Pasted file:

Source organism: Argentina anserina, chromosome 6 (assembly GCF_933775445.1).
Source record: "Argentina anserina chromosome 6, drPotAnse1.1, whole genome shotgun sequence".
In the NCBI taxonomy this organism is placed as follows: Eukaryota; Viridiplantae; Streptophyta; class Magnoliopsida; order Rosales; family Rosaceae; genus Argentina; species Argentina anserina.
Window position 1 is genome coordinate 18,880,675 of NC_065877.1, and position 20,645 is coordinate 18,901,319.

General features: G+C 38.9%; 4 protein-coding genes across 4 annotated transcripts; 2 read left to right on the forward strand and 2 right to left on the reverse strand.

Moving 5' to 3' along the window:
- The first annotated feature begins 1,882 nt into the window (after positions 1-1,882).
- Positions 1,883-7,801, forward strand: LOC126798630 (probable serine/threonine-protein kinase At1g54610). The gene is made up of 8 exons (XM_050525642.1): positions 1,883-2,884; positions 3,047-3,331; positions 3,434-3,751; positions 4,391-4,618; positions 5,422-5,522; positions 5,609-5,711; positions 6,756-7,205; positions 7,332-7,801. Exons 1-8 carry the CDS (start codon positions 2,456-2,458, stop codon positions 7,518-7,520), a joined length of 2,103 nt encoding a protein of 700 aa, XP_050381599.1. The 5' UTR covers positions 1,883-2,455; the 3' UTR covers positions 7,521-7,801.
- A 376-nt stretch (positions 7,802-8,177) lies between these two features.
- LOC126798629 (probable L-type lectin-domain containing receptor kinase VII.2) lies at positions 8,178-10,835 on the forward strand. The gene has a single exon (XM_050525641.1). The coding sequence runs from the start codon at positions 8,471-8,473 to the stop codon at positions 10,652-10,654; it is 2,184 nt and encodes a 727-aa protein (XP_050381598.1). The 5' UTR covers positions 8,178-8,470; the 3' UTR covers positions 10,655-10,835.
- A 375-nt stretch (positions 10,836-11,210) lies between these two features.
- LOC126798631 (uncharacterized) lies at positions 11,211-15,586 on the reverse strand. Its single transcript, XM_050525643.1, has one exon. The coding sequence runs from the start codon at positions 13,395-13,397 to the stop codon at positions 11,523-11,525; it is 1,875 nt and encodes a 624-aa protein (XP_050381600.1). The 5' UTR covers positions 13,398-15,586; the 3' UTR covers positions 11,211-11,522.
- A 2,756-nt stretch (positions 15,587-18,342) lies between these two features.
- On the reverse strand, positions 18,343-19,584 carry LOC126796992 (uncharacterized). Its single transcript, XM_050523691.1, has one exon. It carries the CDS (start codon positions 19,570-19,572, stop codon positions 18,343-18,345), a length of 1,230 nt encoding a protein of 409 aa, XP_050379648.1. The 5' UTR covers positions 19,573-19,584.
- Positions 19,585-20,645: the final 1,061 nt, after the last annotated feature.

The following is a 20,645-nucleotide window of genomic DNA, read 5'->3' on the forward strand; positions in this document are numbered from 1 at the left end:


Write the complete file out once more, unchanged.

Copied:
Source organism: Argentina anserina, chromosome 6 (assembly GCF_933775445.1).
Source record: "Argentina anserina chromosome 6, drPotAnse1.1, whole genome shotgun sequence".
In the NCBI taxonomy this organism is placed as follows: Eukaryota; Viridiplantae; Streptophyta; class Magnoliopsida; order Rosales; family Rosaceae; genus Argentina; species Argentina anserina.
Window position 1 is genome coordinate 18,880,675 of NC_065877.1, and position 20,645 is coordinate 18,901,319.

General features: G+C 38.9%; 4 protein-coding genes across 4 annotated transcripts; 2 read left to right on the forward strand and 2 right to left on the reverse strand.

Moving 5' to 3' along the window:
- The first annotated feature begins 1,882 nt into the window (after positions 1-1,882).
- Positions 1,883-7,801, forward strand: LOC126798630 (probable serine/threonine-protein kinase At1g54610). The gene is made up of 8 exons (XM_050525642.1): positions 1,883-2,884; positions 3,047-3,331; positions 3,434-3,751; positions 4,391-4,618; positions 5,422-5,522; positions 5,609-5,711; positions 6,756-7,205; positions 7,332-7,801. Exons 1-8 carry the CDS (start codon positions 2,456-2,458, stop codon positions 7,518-7,520), a joined length of 2,103 nt encoding a protein of 700 aa, XP_050381599.1. The 5' UTR covers positions 1,883-2,455; the 3' UTR covers positions 7,521-7,801.
- A 376-nt stretch (positions 7,802-8,177) lies between these two features.
- LOC126798629 (probable L-type lectin-domain containing receptor kinase VII.2) lies at positions 8,178-10,835 on the forward strand. The gene has a single exon (XM_050525641.1). The coding sequence runs from the start codon at positions 8,471-8,473 to the stop codon at positions 10,652-10,654; it is 2,184 nt and encodes a 727-aa protein (XP_050381598.1). The 5' UTR covers positions 8,178-8,470; the 3' UTR covers positions 10,655-10,835.
- A 375-nt stretch (positions 10,836-11,210) lies between these two features.
- LOC126798631 (uncharacterized) lies at positions 11,211-15,586 on the reverse strand. Its single transcript, XM_050525643.1, has one exon. The coding sequence runs from the start codon at positions 13,395-13,397 to the stop codon at positions 11,523-11,525; it is 1,875 nt and encodes a 624-aa protein (XP_050381600.1). The 5' UTR covers positions 13,398-15,586; the 3' UTR covers positions 11,211-11,522.
- A 2,756-nt stretch (positions 15,587-18,342) lies between these two features.
- On the reverse strand, positions 18,343-19,584 carry LOC126796992 (uncharacterized). Its single transcript, XM_050523691.1, has one exon. It carries the CDS (start codon positions 19,570-19,572, stop codon positions 18,343-18,345), a length of 1,230 nt encoding a protein of 409 aa, XP_050379648.1. The 5' UTR covers positions 19,573-19,584.
- Positions 19,585-20,645: the final 1,061 nt, after the last annotated feature.

The following is a 20,645-nucleotide window of genomic DNA, read 5'->3' on the forward strand; positions in this document are numbered from 1 at the left end: